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Systemic JIA the Clinical Picture

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Systemic JIA the Clinical Picture

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Systemic JIA the Clinical Picture

  1. 1. Systemic JIA: The Clinical Picture Michal J Cidon MD Pediatric Rheumatology February 7, 2015
  2. 2. Systemic JIA • 1897 Sir Fredrick Still: 12 children with chronic arthritis, adenopathy, splenomegaly, fevers Variable Course: -12-40 % with monophasic course -5% have a polycyclic course -55% with persistent course High morbidity: short and long term (MAS, FTT, joint damage, amyloidosis) Poor prognostic indicators by 6 mo: persistent fever, steroid dependency, thrombocytosis, polyarthritis, hip disease, early joint damage, polymorphism of MIF gene Cassidy et al. Textbook of pediatric rheumatology. 6th ed., Philadelphia: Saunders Elsevier; 2011
  3. 3. Juvenile Rheumatoid Arthritis (ACR) Juvenile Chronic Arthritis (EULAR) Juvenile Idiopathic Arthritis (ILAR) Systemic Systemic Systemic Polyarticular Polyarticular (RF-) Polyarticular (RF-) JRA (poly, RF+) Polyarticular (RF+) Oligoarticular Pauciarticular Oligoarticular (persistent) Oligoarticular (extended) Juvenile psoriatic arthritis Psoriatic arthritis Juvenile ankylosing spondylitis Enthesitis related arthritis (ERA) Undifferentiated
  4. 4. S-JIA ILAR classification criteria 1. < 16yo 2. Fever ≥2 weeks, quotidian in pattern (≥39c once a day and return to ≤37c), documented daily for ≥3 days 3. Arthritis ≥1 joint ( for ≥6 weeks) 4. At least one of the following: evanescent erythematous rash generalized LND enlargement Hepatomegaly and/or splenomegaly; serositis Exclusions: 1.Psoriasis or a history of psoriasis in a patient or first degree relative 2. Arthritis in HLAB27 male > 6yo 3. AS, enthesitis-related arthritis, sacroiilitis with IBD, Reiter’s syndrome, or acute anterior uveitis, or a history of one of these disorders in a first degree relative ●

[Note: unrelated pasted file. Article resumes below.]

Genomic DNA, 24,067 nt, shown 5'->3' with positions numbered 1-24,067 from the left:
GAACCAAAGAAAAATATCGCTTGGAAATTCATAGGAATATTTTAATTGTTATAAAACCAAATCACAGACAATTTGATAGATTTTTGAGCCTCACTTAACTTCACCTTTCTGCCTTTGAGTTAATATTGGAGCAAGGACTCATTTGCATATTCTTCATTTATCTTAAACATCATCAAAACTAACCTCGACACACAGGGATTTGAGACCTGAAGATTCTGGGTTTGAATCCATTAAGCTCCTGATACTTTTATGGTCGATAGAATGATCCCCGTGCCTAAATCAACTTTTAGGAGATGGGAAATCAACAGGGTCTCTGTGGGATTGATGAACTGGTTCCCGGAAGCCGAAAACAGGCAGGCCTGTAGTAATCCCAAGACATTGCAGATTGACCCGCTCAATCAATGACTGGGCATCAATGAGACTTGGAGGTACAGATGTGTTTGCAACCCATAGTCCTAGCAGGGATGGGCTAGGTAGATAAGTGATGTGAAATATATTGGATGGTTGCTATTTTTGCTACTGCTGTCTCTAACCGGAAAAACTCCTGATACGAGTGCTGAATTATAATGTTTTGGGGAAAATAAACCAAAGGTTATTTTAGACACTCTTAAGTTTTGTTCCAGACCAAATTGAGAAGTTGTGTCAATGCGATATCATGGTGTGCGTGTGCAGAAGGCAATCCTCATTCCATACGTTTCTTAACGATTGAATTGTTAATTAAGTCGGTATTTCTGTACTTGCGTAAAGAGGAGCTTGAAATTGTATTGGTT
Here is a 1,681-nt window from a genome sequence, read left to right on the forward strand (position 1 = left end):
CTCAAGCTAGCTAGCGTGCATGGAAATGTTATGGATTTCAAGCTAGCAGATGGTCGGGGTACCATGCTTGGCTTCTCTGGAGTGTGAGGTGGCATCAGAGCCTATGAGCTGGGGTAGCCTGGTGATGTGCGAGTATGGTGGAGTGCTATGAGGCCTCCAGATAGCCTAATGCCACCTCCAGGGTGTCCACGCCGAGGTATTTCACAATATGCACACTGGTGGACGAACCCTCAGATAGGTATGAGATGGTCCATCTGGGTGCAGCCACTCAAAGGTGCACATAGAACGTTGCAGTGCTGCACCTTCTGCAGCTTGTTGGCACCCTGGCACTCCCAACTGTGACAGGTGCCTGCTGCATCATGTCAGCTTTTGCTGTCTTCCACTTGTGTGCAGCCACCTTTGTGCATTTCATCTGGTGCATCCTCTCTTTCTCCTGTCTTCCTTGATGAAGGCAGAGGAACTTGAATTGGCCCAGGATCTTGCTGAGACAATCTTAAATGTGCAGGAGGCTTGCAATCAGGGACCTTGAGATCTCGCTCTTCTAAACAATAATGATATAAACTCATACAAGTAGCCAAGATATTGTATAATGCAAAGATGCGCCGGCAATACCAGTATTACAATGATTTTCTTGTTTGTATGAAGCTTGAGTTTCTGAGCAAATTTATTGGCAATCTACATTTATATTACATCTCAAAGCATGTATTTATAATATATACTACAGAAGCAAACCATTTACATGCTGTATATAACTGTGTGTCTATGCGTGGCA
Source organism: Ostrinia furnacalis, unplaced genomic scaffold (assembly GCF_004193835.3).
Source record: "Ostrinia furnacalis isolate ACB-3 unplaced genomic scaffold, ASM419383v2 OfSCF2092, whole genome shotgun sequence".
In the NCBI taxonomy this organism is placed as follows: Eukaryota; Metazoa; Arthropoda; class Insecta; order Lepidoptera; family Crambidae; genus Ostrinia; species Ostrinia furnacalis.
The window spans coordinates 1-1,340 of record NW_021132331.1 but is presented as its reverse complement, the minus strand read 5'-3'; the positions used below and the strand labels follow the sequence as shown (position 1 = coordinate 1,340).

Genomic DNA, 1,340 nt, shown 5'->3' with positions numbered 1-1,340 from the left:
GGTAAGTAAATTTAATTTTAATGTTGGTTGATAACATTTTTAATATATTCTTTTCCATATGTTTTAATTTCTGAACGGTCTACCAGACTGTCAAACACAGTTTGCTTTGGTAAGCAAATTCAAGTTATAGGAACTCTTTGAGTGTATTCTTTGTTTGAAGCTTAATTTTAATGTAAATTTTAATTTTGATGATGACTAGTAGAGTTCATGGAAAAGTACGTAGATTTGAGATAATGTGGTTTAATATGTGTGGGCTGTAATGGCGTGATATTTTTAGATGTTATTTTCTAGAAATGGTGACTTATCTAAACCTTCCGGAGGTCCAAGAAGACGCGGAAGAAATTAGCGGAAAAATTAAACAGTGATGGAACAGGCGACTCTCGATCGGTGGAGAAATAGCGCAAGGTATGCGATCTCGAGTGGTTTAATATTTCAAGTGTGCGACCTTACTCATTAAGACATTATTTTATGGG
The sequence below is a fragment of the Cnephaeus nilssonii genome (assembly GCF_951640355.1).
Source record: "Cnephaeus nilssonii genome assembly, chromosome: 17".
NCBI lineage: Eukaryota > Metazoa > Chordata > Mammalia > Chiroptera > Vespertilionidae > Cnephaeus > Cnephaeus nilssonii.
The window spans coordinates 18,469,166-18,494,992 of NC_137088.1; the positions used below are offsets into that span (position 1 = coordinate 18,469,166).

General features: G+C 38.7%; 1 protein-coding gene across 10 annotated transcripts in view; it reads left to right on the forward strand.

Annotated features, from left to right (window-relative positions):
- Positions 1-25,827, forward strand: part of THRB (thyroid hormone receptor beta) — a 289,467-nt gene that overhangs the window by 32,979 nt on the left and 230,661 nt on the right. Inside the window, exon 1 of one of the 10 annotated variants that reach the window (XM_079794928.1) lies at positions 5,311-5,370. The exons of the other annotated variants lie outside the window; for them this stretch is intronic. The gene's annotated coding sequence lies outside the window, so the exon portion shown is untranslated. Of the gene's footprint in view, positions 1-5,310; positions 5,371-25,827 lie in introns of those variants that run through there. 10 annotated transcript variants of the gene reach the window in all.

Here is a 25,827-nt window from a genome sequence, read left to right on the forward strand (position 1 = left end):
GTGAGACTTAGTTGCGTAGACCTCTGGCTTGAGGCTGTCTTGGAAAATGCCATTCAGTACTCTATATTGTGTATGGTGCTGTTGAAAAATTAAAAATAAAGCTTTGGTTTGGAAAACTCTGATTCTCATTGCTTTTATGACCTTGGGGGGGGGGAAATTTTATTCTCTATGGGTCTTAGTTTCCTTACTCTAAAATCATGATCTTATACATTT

5. 5. Systemic JIA ● Autoinflammatory syndrome -Usually lacks autoantibodies - No specific HLA, but association with HLA-DR and a novel genomic region on chromosome1 - No auto-reactive lymphocytes ● Disease driven cytokine dysregulation: -Proinflammatory cytokines (IL1, IL6, IL18) -Anti-inflammatory cytokine (IL-10) ● Promoter polymorphism (IL6 and TNFα)
  6. 6. Epidemiology • Prevalence 3.5/100,000 • Incidence (0.4-0.9 per 100,000/year) • 5-15% of JIA in North America and Europe • No gender difference • Equal age distribution vs. majority dx 0-5 yrs (74/136); peak at 2yo (17/136)* ● Variable ethnic composition *Behrens el al. J Rheum 2008; 35 (2): 343
  7. 7. S-JIA : Early Clinical Manifestations • Very ill: fatigue, anemia, fever, pain • Systemic features predominate early in the course and may overshadow or precede arthritis Feature Frequency Fever >98% Typical Rash 95% Arthritis >88% HSM 85% LAD 70% Pericarditis 35% Pleuritis 20% Abdominal pain 10%
  8. 8. SJIA Quotidian Fever Curve
  9. 9. Arthritis in S- JIA • Early symptom • Early affected joints: wrists, knees, ankles • Atypical joints (TMJ, cervical spine, hips) • Chronic progressive arthritis (1/3-1/2 pts) • Synovial cysts • Tenosynovitis
  10. 10. Rash in S-JIA ● Evanescent, salmon colored, migratory, fleeting, pruritic (5%) ● Worse with fever ● Biopsy: perivascular mononuclear cells and neutrophils ● Activated keratinocytes express S100 proteins MRP8 and MRP14 ● Leukocytes within epithelium of sweat gland ducts
  11. 11. S-JIA manifestations • LAD ( follicular hyperplasia) • Splenomegaly ( 50%) • Hepatic abnormalities (periportal infiltrates of inflammatory cells, hyperplasia of kupffer cells) • Serositis - Primarily pericarditis (early presentation, recurrent, rarely associated with myocarditis) -Asymptomatic pleuritis and pleural effusions ● Myositis ● Not associated with uveitis